Seán óg ó hAilpín made his inter-county debut for Cork under Jimmy Barry-Murphy and he will finish his career under him too.
"It's great to be back involved with him because I started with him and I'll always owe him a degree of gratitude for that," says ó hAilpín. "You're at the beck and call of whoever is managing you; if he likes you he will bring you in and if he doesn't it's tough.
"From a player's perspective, Jimmy's list of achievements is unbelievable but he never once mentions what he did in his playing days, there is no ego about him. You'd swear by the way he conducted himself he never won anything in his life, he is a very passionate Cork fella and very proud of the county's history but he concentrates on the present, the future and job in hand."
Although almost 15 years have passed since Jimmy Barry-Murphy's first stint as manager of Cork ended, ó hAilpín doesn't think that he has changed much. He is still as charismatic and likable as ever, but he has adapted to the modern game.
"The man has always been adored wherever he goes, his biggest struggle was to get into the dressing room to give us a pep talk because people were holding him up outside.
"Back in the mid-1990s, I'd have said that preparation was gone very professional and what we were doing was the thing to do. But if we did the same training now as we did then we simply wouldn't survive.
"He is very open, if it's for the good of the team then he is happy to try it. Basically, he brought in guys who he is entrusting to look after different things; we have a physical trainer coming from Kildare. Obviously Jimmy did a bit of research on him and he knows what he wants. Jimmy is the guy who keeps the operation running in sync and the overall end product is his at the end of the day.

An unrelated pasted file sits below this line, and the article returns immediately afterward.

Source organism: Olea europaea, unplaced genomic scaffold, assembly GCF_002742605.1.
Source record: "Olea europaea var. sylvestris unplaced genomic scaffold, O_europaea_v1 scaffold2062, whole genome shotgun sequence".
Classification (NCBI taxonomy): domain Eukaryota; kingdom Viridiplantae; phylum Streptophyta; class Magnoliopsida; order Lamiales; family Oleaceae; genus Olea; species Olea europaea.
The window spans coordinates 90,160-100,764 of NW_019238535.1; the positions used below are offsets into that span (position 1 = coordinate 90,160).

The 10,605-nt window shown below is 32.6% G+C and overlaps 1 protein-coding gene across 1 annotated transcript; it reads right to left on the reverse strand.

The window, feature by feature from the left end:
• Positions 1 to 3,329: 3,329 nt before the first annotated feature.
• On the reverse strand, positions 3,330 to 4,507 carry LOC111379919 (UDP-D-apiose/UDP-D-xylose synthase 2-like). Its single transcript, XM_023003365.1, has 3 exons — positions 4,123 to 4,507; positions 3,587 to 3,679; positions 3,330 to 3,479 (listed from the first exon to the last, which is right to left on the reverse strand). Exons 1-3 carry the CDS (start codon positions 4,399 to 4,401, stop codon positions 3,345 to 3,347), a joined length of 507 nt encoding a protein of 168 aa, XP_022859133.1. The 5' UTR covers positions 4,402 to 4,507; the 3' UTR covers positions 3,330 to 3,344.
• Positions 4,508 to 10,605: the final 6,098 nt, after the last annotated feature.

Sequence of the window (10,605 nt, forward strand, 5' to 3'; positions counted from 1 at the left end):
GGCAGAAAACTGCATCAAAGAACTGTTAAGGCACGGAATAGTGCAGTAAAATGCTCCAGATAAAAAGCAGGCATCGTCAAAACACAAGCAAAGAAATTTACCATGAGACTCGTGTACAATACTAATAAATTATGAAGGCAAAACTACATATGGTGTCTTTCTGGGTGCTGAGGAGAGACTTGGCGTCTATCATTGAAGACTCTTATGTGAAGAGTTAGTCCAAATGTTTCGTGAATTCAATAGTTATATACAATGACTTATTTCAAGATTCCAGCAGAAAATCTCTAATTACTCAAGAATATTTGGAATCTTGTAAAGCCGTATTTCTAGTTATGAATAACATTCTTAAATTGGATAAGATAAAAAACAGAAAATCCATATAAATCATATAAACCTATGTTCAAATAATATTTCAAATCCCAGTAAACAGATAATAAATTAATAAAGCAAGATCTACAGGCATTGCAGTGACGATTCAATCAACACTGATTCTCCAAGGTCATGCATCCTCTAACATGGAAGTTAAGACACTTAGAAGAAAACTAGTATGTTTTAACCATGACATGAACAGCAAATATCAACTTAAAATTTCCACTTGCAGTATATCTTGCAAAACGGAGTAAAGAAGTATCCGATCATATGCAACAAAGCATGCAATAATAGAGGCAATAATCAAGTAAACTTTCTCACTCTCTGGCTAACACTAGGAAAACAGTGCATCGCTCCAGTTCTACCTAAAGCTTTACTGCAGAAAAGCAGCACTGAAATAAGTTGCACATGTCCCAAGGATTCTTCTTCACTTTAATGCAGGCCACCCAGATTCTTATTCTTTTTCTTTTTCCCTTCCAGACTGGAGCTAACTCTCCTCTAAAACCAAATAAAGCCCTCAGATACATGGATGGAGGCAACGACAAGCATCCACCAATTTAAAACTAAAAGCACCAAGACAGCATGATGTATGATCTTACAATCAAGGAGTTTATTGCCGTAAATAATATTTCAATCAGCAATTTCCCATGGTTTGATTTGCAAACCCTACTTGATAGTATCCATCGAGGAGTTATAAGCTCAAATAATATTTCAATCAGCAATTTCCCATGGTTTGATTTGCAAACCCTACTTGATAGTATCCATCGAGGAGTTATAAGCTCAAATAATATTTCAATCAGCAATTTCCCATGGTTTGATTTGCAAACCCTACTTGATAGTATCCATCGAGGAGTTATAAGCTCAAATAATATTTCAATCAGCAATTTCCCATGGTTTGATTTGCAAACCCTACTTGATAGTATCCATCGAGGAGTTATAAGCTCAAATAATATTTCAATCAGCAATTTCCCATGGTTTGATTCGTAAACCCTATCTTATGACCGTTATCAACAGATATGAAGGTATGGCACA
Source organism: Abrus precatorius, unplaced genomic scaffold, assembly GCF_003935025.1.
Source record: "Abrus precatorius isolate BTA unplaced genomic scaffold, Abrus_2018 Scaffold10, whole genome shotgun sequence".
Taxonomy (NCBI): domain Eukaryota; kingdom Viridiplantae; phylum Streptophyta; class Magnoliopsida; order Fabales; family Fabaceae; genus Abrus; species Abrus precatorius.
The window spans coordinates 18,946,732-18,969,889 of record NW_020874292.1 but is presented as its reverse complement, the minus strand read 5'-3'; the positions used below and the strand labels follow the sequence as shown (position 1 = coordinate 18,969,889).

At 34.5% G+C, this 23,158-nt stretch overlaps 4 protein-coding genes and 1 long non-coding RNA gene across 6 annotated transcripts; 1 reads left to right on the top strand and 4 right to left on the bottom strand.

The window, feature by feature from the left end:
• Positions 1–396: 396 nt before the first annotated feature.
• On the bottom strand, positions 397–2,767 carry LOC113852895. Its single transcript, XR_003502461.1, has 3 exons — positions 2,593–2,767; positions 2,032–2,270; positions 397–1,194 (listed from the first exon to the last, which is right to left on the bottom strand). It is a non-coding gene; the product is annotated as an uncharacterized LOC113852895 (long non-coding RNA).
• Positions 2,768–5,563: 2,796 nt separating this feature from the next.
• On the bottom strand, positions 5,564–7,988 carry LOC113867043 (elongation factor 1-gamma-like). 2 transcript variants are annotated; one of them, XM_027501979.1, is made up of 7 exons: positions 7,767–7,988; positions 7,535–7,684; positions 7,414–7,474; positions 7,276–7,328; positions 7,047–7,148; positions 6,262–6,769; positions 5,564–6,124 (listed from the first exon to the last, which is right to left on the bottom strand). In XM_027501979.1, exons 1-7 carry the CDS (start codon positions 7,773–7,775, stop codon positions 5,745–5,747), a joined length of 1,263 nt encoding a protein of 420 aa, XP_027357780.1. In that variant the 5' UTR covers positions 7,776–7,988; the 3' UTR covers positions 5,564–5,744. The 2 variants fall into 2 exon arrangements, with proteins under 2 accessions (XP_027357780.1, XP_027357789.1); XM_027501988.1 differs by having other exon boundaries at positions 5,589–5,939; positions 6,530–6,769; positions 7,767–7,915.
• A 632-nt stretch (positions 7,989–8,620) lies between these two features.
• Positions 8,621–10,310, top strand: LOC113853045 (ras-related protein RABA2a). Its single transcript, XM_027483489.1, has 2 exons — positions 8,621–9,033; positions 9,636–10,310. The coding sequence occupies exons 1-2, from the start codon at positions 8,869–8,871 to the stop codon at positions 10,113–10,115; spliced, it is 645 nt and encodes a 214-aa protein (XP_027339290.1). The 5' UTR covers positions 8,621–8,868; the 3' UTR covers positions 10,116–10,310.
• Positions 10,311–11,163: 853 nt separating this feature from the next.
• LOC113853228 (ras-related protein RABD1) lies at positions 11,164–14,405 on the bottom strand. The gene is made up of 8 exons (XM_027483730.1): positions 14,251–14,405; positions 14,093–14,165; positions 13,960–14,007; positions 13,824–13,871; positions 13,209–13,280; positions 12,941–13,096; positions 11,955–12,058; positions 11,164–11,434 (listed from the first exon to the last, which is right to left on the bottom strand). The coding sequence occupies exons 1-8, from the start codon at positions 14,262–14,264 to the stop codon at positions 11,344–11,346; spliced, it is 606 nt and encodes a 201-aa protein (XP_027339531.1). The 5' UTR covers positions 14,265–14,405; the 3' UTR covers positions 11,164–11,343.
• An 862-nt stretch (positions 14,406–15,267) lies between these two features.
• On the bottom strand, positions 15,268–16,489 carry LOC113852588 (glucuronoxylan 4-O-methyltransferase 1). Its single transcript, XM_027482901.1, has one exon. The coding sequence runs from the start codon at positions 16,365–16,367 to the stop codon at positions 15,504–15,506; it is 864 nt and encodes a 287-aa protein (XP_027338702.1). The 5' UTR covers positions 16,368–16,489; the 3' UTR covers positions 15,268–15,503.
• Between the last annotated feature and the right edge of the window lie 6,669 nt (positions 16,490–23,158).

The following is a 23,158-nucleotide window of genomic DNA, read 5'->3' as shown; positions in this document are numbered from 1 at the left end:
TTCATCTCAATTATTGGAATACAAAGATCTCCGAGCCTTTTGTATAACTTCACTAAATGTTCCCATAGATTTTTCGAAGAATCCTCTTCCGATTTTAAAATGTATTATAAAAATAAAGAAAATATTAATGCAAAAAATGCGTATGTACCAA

"Jimmy has realised that the game has changed and he has brought in what we need. I know managers coming in have to stamp their own authority on the set-up, but if they don't buy into what is going on in the industry in terms of team preparation, fitness and even tactics, then it won't work."
ó hAilpín feels Barry-Murphy is more comfortable in his role this time round. In the 1990s it was trial and error at the beginning, Cork hurling was going through a bleak time and after they suffered a hammering at the hands of Limerick, Barry-Murphy came under pressure.
"Back then local papers were looking for his head so he has gone through and experienced the tough times. So coming into the fold now people were saying he is mad to take the Cork job but I'd say from his experiences before he is more equipped to deal with it."
ó hAilpín is delighted to be in a league semi-final now, even if he confesses he is a little surprised. "I can't speak on behalf of the management but from a player's point of view all that we were looking for was a reasonable performance in the league and try to be more competitive.
"In the last few years we rolled over easy, we lost by double digits and that doesn't sit well down in Cork. So if we can go from a situation from losing in double digits to letting teams know that we won't roll over we'd be happy with that."
Sunday Indo Sport